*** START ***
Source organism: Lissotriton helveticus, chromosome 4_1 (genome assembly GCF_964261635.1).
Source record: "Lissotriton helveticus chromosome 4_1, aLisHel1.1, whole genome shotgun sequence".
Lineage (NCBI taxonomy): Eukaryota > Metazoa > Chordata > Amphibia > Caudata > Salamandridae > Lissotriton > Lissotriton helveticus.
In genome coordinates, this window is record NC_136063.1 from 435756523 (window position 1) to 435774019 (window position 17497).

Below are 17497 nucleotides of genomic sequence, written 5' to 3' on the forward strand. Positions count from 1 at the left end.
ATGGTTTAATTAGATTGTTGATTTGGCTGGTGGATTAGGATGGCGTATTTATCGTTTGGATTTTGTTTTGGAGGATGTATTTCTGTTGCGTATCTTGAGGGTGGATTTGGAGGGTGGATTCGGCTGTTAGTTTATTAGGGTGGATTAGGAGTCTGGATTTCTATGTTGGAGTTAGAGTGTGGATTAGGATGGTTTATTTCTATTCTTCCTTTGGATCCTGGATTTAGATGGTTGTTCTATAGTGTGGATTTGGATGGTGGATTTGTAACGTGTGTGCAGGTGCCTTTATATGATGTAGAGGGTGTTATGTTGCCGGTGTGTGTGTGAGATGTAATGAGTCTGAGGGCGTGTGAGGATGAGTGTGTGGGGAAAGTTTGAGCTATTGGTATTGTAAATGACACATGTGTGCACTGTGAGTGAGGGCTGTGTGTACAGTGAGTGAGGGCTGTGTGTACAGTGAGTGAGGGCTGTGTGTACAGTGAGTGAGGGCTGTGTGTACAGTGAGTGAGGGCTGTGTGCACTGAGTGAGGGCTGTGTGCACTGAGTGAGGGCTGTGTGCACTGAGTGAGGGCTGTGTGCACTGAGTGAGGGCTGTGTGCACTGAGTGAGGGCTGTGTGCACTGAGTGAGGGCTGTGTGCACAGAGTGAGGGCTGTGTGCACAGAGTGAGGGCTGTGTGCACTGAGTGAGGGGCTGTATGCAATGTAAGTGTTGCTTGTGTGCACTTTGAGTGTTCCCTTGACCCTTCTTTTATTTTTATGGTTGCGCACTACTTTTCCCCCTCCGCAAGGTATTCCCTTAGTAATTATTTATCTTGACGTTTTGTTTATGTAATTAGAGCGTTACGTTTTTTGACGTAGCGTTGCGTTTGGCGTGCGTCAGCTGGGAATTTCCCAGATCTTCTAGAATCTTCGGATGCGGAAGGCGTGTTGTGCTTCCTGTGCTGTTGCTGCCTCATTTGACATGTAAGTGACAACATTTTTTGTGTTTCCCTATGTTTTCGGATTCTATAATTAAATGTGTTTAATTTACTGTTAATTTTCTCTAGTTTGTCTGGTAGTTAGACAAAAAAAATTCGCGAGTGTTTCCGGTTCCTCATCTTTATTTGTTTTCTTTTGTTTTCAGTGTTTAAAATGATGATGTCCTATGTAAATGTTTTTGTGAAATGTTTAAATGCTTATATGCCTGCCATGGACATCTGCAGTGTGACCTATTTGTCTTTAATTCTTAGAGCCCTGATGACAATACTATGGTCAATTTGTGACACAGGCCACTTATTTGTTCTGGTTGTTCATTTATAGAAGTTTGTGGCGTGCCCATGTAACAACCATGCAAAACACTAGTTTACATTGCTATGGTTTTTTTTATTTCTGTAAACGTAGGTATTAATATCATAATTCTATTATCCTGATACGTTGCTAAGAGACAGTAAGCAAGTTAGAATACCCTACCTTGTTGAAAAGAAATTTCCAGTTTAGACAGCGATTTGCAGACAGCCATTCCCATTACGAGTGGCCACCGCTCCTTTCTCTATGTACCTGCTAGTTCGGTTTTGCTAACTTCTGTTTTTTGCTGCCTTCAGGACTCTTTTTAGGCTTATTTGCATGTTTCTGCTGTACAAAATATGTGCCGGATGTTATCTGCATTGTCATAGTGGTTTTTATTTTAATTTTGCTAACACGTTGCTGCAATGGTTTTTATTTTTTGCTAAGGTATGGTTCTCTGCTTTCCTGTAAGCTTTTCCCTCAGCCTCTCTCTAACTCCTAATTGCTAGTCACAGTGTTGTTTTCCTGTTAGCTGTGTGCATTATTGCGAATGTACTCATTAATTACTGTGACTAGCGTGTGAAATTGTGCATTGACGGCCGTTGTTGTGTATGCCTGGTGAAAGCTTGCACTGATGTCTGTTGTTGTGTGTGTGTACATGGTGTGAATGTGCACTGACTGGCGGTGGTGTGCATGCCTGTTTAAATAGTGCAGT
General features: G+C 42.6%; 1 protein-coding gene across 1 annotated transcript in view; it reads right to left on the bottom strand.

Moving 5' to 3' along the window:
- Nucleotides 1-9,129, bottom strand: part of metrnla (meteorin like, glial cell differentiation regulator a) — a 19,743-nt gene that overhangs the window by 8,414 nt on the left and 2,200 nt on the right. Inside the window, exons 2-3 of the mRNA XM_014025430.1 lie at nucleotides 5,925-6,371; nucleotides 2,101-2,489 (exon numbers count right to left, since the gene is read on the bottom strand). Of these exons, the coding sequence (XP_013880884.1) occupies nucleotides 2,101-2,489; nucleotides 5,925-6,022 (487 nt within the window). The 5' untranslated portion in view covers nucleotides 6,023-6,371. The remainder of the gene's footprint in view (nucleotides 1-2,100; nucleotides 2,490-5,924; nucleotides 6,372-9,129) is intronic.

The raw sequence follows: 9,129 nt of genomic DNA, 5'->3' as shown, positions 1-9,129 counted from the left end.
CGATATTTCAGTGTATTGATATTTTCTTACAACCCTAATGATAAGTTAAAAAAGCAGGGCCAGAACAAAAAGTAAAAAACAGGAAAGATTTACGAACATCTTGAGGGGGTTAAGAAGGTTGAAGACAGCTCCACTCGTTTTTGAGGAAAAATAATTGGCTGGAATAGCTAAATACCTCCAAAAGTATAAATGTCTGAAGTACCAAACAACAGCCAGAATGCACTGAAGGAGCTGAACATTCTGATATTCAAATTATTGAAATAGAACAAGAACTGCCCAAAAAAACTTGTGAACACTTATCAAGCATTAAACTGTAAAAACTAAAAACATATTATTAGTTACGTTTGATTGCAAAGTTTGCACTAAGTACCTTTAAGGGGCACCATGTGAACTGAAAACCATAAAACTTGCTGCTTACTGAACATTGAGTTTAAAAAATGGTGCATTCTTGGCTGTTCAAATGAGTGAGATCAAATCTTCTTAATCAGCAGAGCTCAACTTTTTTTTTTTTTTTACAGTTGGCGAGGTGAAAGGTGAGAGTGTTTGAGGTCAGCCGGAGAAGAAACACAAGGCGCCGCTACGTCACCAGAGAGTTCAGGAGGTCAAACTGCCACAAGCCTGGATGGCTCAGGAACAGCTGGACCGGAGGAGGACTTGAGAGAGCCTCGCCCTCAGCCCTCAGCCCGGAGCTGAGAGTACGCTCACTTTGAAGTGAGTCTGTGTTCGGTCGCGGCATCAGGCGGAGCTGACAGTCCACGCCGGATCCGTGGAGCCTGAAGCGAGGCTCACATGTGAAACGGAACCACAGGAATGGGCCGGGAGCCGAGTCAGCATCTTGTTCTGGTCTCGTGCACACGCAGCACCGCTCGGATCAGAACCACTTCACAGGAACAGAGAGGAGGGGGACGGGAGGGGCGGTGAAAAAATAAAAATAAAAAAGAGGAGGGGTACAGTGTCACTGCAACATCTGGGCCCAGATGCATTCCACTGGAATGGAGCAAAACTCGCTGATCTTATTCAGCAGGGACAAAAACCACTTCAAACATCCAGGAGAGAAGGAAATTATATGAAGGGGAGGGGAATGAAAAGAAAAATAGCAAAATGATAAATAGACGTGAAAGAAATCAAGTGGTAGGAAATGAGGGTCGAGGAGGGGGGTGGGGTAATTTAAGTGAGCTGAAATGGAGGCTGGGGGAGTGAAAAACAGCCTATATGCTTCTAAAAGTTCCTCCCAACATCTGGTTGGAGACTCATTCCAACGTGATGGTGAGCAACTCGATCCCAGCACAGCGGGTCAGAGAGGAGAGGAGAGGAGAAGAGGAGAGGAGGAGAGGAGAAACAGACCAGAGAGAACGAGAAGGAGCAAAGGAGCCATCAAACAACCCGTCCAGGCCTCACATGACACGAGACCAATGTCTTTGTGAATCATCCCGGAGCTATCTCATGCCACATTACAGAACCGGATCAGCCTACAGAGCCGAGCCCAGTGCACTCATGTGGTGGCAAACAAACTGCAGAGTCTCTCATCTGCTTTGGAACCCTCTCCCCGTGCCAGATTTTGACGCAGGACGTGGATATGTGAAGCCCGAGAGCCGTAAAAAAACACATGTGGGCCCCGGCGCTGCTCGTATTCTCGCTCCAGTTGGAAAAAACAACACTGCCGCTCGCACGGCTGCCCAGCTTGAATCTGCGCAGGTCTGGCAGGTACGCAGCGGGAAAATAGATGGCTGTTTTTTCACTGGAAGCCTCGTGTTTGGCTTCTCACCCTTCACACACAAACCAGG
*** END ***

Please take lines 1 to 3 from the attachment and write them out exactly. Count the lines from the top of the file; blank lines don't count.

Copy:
Source organism: Lissotriton helveticus, chromosome 4_1 (genome assembly GCF_964261635.1).
Source record: "Lissotriton helveticus chromosome 4_1, aLisHel1.1, whole genome shotgun sequence".
Lineage (NCBI taxonomy): Eukaryota > Metazoa > Chordata > Amphibia > Caudata > Salamandridae > Lissotriton > Lissotriton helveticus.